Similar to Mason-Pfizer monkey virus (MPMV) , PFV assembles into capsids intracellularly at a pericentriolar site . Cytoplasmic PFV capsid assembly, which only requires the expression of Gag proteins, as for other retroviruses, is mediated by a motif akin to a cytoplasmic targeting and retention signal (CTRS) , also found in MPMV Gag . Both domains harbor a conserved and indispensable arginine residue. However, unlike MPMV, budding of PFV is absolutely dependent upon the presence of cognate Env protein, implying a specific interaction between the Gag and Env proteins that may occur at the trans-Golgi network . The unusually long leader peptide of PFV Env is likely involved in this specific interaction with the respective Gag domains located in the N-terminus of the protein, which are distinct from the CTRS . Finally, PFV Gag was shown to interact with components of the VPS machinery for virus egress [21–23].
During viral replication, PFV Gag shows distinct sub-cellular localizations. During early stages of infection, incoming Gag can be found near the microtubule-organizing center (MTOC) and in the nucleus [24, 25], similar to incoming HIV-1 Gag . During the late stages of infection, following its synthesis in the cytoplasm, PFV Gag displays a transient nuclear localization triggered by the NLS present within its C-terminus . Since PFV capsid assembly occurs near the centrosome  and the presence of Gag is required for Pol packaging , nuclear export of Gag is an absolute prerequisite for the completion of the retroviral cycle. The role of this nuclear stage as well as the molecular mechanism(s) responsible for nuclear export of PFV Gag are not yet understood.
Although this transient nuclear localization was initially thought to be a specific feature of PFV, other retroviral Gag proteins were shown to display a similar distribution during the late stages of infection. This is the case for example for HIV-1  or Rous Sarcoma Virus (RSV)  Gag. For RSV, the nuclear stage of Gag proteins contributes to viral genomic RNA packaging , while the exact role of nuclear Gag is not clear in the case of HIV-1. Remarkably, both Gag proteins harbor a short hydrophobic motif that actively directs their nuclear export [27, 28]. These so called leucine-rich nuclear export signals (NES) are recognized by exportin 1, also named CRM1, a member of the β importin superfamily of soluble nuclear transport receptors (reviewed in [30, 31]). The first viral ligand of CRM1 identified was the HIV-1 Rev protein, which serves as an adaptor for the export of the unspliced and singly spliced viral mRNA that would otherwise be restricted from leaving the nucleus . Leptomycin B (LMB) binds specifically to the central domain of CRM1, preventing interaction with the NES and inhibiting subsequent nuclear export [33–35].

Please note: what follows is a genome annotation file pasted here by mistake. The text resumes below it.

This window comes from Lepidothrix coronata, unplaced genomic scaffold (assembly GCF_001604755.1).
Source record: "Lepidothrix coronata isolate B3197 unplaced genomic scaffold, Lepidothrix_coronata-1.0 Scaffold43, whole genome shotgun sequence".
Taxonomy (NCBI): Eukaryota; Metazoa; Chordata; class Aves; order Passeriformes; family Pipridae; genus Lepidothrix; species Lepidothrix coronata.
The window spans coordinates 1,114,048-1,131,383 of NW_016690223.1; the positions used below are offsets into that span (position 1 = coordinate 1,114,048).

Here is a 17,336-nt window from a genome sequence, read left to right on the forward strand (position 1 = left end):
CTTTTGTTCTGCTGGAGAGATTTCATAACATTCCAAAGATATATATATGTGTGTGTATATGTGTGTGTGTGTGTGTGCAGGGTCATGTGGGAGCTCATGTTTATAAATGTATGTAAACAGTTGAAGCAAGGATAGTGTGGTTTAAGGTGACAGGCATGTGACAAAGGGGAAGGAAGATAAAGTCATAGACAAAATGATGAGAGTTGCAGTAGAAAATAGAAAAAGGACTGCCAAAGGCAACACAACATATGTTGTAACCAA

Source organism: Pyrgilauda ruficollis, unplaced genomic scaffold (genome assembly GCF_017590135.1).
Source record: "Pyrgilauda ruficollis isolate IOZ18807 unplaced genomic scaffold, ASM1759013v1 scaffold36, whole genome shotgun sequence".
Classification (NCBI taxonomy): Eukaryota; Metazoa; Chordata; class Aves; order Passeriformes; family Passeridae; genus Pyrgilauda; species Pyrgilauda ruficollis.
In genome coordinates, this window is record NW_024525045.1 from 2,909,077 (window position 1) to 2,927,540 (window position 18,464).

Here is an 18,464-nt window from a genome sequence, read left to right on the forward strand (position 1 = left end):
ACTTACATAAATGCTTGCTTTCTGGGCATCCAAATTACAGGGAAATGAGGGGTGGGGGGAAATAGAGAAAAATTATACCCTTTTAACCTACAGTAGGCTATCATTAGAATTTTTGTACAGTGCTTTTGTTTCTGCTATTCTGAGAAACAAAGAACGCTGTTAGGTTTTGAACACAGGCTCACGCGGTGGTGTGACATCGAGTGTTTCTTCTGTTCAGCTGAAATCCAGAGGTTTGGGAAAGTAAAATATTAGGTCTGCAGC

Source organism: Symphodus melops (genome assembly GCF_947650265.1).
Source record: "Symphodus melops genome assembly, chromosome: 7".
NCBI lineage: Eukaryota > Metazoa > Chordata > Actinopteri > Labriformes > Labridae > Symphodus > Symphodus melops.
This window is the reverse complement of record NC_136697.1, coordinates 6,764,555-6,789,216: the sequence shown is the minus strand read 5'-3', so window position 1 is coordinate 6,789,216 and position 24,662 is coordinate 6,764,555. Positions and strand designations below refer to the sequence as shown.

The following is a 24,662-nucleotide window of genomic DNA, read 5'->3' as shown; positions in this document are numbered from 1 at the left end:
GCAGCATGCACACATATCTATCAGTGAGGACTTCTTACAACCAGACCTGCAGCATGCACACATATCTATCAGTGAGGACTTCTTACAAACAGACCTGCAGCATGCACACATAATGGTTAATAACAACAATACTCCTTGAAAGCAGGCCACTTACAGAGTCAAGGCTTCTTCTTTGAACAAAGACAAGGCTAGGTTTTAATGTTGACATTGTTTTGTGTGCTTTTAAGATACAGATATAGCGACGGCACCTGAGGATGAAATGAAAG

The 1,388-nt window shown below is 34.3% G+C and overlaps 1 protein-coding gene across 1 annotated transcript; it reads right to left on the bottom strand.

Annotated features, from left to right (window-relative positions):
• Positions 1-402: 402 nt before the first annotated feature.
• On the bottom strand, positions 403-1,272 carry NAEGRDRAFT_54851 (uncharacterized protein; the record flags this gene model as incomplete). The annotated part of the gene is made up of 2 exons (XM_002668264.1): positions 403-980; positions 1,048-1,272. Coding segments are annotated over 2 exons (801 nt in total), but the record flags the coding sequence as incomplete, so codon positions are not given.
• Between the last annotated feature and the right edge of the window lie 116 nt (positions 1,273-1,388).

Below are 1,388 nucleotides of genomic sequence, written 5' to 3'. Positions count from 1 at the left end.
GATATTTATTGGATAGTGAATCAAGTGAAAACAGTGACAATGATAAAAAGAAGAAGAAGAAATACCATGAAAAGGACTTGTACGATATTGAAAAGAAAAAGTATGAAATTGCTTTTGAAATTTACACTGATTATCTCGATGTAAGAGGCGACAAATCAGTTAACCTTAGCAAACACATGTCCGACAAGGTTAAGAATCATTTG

Here, we identify a LMB-sensitive nuclear export sequence within the N-terminus of the PFV Gag. Point mutations of residues conserved among primate foamy viruses enhance nuclear distribution of the corresponding Gag mutants. Consequently, recombinant viruses produced in the presence of NES-defective Gag mutants were non-infectious. NES-defective Gag proteins behave as dominant negative mutants over their wild-type counterpart, preventing viral particle release. Finally, substituting the LMB-sensitive NES of PFV Gag with that of HIV-1 Rev lead to nucleocytoplasmic redistribution of the chimeric Gag protein, but failed to restore infectivity.
Cells and drugs
HeLa and 293T cells were cultured in Dulbecco's modified Eagles's medium supplemented with 10% fetal bovine serum, 2 mM L-glutamine, 20 mM Hepes and antibiotics (1% penicillin and streptomycin). Leptomycin B (LMB) (Sigma) was added to culture medium of transfected cells to a final concentration of 40 nM for 6 hours.
Vector stocks were produced by transfection of 293T cells using Polyfect (Qiagen) with equimolar quantity of the PFV pMD9 vector together with Gag (pCZIgag4), Pol (pCZIpol1) and Env (pCZHFVenvEM02) expressing plasmids kindly provided by A. Rethwilm . Twenty-four hours post-transfection, CMV promoter transcription was enhanced by addition of 10 mM of sodium butyrate for 6 h. Twenty-four hours later, supernatants were clarified, filtrated through 0.45-μm-pore-size filters, concentrated by centrifugation on filter Amicon (Millipore) and conserved at - 80°C until use.
Viral stocks titration
Infectious titers were determined by transduction of 293T cells with dilutions of vector stocks by spinoculation at 1,200 g for 1 h 30 minutes at 30°C. Forty-eight hours later, the cells were harvested and fixed in 1% paraformaldehyde (PFA), and the amounts of GFP-positive cells were determined by fluorescence-activated cell sorting on a FACScan device with CellQuest software (Becton Dickinson). The titer was calculated as follows: T = (F xC/V)xD (F is the frequency of GFP-positive cells, C is the number of cells at the time of infection, V is the volume of the inoculum, and D is the factor of dilution), expressed as transducing units (tu)/milliliter.